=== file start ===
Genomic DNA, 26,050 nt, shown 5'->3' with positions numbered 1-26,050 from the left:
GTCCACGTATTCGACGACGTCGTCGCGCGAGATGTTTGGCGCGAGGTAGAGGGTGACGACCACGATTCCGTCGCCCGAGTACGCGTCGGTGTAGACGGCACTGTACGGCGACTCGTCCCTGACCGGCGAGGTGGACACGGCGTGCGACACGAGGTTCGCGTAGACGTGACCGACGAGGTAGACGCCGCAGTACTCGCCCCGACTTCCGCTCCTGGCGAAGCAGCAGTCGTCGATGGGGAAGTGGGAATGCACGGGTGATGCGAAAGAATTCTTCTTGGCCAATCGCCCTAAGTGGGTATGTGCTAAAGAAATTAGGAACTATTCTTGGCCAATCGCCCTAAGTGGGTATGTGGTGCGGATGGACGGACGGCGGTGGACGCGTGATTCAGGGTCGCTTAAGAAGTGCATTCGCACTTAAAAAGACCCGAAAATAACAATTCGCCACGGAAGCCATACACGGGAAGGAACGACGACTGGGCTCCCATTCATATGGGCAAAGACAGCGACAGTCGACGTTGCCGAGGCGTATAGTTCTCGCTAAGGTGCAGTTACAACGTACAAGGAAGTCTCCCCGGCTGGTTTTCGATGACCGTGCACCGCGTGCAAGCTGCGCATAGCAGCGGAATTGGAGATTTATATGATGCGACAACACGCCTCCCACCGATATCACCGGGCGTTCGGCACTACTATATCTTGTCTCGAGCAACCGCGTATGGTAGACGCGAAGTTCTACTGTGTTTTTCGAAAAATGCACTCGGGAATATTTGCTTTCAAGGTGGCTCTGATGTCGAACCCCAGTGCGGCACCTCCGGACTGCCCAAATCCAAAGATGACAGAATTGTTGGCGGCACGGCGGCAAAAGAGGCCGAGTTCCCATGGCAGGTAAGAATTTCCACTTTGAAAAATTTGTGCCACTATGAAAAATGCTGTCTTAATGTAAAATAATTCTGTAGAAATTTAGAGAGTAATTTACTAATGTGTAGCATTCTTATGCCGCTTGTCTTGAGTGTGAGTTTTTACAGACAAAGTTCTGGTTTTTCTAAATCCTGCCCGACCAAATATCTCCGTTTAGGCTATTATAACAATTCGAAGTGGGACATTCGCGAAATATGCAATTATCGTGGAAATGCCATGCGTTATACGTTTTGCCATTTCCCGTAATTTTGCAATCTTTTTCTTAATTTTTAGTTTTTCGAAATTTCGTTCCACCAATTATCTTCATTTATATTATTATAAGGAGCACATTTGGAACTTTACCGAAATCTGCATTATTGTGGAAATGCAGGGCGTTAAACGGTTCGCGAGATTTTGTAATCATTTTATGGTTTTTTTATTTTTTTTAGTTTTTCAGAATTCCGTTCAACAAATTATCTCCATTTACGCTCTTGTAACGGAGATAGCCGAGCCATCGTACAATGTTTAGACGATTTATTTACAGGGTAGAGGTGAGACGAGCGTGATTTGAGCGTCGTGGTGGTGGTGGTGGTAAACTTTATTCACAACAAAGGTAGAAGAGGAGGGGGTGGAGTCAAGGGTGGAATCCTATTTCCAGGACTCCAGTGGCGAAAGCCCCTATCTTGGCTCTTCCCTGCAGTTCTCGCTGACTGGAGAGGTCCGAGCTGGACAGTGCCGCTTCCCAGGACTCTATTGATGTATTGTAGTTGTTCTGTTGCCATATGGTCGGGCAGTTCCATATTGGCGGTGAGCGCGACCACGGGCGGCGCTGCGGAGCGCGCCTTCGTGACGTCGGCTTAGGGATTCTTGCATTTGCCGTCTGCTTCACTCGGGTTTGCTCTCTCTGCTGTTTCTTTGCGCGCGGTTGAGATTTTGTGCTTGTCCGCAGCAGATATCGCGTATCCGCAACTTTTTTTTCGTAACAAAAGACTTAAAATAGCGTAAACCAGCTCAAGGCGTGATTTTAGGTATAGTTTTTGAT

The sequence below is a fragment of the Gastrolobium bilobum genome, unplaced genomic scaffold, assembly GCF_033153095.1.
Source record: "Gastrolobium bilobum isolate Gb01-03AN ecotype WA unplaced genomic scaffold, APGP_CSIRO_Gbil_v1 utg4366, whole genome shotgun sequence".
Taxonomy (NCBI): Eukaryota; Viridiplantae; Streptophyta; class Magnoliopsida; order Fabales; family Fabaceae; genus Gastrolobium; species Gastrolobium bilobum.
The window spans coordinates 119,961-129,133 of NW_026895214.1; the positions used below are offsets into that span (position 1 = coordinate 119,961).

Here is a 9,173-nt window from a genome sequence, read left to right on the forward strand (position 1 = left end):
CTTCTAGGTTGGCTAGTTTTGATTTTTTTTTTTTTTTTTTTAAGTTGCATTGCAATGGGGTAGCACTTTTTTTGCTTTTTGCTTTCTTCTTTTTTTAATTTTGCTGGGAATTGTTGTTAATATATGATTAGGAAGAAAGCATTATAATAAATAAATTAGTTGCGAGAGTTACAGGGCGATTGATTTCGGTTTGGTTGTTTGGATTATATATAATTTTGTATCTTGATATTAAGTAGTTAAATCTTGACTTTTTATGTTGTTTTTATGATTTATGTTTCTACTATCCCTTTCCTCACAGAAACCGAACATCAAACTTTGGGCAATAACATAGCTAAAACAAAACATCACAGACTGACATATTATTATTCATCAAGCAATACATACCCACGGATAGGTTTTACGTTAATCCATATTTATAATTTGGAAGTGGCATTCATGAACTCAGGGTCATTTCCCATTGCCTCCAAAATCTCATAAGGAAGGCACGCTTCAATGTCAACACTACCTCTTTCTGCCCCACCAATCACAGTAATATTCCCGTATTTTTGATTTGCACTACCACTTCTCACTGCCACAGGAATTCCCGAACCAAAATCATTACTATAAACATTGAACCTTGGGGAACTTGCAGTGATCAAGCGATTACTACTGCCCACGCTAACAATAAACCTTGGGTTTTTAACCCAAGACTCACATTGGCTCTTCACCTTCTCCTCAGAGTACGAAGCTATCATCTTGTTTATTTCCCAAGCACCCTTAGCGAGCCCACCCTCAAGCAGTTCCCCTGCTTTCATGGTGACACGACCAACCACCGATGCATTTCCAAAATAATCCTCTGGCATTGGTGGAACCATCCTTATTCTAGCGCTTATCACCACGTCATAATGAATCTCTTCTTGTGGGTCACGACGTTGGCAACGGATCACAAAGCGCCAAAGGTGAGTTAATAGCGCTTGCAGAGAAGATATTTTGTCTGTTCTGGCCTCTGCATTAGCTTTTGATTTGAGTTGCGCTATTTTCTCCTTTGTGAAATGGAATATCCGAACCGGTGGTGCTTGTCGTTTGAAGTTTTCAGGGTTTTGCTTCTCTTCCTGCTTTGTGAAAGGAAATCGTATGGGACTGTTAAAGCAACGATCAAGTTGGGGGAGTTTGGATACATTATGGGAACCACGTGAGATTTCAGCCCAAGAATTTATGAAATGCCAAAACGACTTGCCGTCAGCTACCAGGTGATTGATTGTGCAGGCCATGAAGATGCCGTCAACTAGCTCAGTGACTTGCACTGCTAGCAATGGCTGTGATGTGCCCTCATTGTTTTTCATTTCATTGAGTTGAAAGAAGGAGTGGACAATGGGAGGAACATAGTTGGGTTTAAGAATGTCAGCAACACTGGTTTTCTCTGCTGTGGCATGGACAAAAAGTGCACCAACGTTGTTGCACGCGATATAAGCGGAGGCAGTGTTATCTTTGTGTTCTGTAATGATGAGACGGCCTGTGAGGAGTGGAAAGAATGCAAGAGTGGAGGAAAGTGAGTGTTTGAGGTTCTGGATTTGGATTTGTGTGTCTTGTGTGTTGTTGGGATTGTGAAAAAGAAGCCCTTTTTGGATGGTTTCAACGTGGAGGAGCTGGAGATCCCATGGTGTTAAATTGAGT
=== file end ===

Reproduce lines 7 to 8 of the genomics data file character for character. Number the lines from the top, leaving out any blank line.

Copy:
Here is a 9,173-nt window from a genome sequence, read left to right on the forward strand (position 1 = left end):
CTTCTAGGTTGGCTAGTTTTGATTTTTTTTTTTTTTTTTTTAAGTTGCATTGCAATGGGGTAGCACTTTTTTTGCTTTTTGCTTTCTTCTTTTTTTAATTTTGCTGGGAATTGTTGTTAATATATGATTAGGAAGAAAGCATTATAATAAATAAATTAGTTGCGAGAGTTACAGGGCGATTGATTTCGGTTTGGTTGTTTGGATTATATATAATTTTGTATCTTGATATTAAGTAGTTAAATCTTGACTTTTTATGTTGTTTTTATGATTTATGTTTCTACTATCCCTTTCCTCACAGAAACCGAACATCAAACTTTGGGCAATAACATAGCTAAAACAAAACATCACAGACTGACATATTATTATTCATCAAGCAATACATACCCACGGATAGGTTTTACGTTAATCCATATTTATAATTTGGAAGTGGCATTCATGAACTCAGGGTCATTTCCCATTGCCTCCAAAATCTCATAAGGAAGGCACGCTTCAATGTCAACACTACCTCTTTCTGCCCCACCAATCACAGTAATATTCCCGTATTTTTGATTTGCACTACCACTTCTCACTGCCACAGGAATTCCCGAACCAAAATCATTACTATAAACATTGAACCTTGGGGAACTTGCAGTGATCAAGCGATTACTACTGCCCACGCTAACAATAAACCTTGGGTTTTTAACCCAAGACTCACATTGGCTCTTCACCTTCTCCTCAGAGTACGAAGCTATCATCTTGTTTATTTCCCAAGCACCCTTAGCGAGCCCACCCTCAAGCAGTTCCCCTGCTTTCATGGTGACACGACCAACCACCGATGCATTTCCAAAATAATCCTCTGGCATTGGTGGAACCATCCTTATTCTAGCGCTTATCACCACGTCATAATGAATCTCTTCTTGTGGGTCACGACGTTGGCAACGGATCACAAAGCGCCAAAGGTGAGTTAATAGCGCTTGCAGAGAAGATATTTTGTCTGTTCTGGCCTCTGCATTAGCTTTTGATTTGAGTTGCGCTATTTTCTCCTTTGTGAAATGGAATATCCGAACCGGTGGTGCTTGTCGTTTGAAGTTTTCAGGGTTTTGCTTCTCTTCCTGCTTTGTGAAAGGAAATCGTATGGGACTGTTAAAGCAACGATCAAGTTGGGGGAGTTTGGATACATTATGGGAACCACGTGAGATTTCAGCCCAAGAATTTATGAAATGCCAAAACGACTTGCCGTCAGCTACCAGGTGATTGATTGTGCAGGCCATGAAGATGCCGTCAACTAGCTCAGTGACTTGCACTGCTAGCAATGGCTGTGATGTGCCCTCATTGTTTTTCATTTCATTGAGTTGAAAGAAGGAGTGGACAATGGGAGGAACATAGTTGGGTTTAAGAATGTCAGCAACACTGGTTTTCTCTGCTGTGGCATGGACAAAAAGTGCACCAACGTTGTTGCACGCGATATAAGCGGAGGCAGTGTTATCTTTGTGTTCTGTAATGATGAGACGGCCTGTGAGGAGTGGAAAGAATGCAAGAGTGGAGGAAAGTGAGTGTTTGAGGTTCTGGATTTGGATTTGTGTGTCTTGTGTGTTGTTGGGATTGTGAAAAAGAAGCCCTTTTTGGATGGTTTCAACGTGGAGGAGCTGGAGATCCCATGGTGTTAAATTGAGT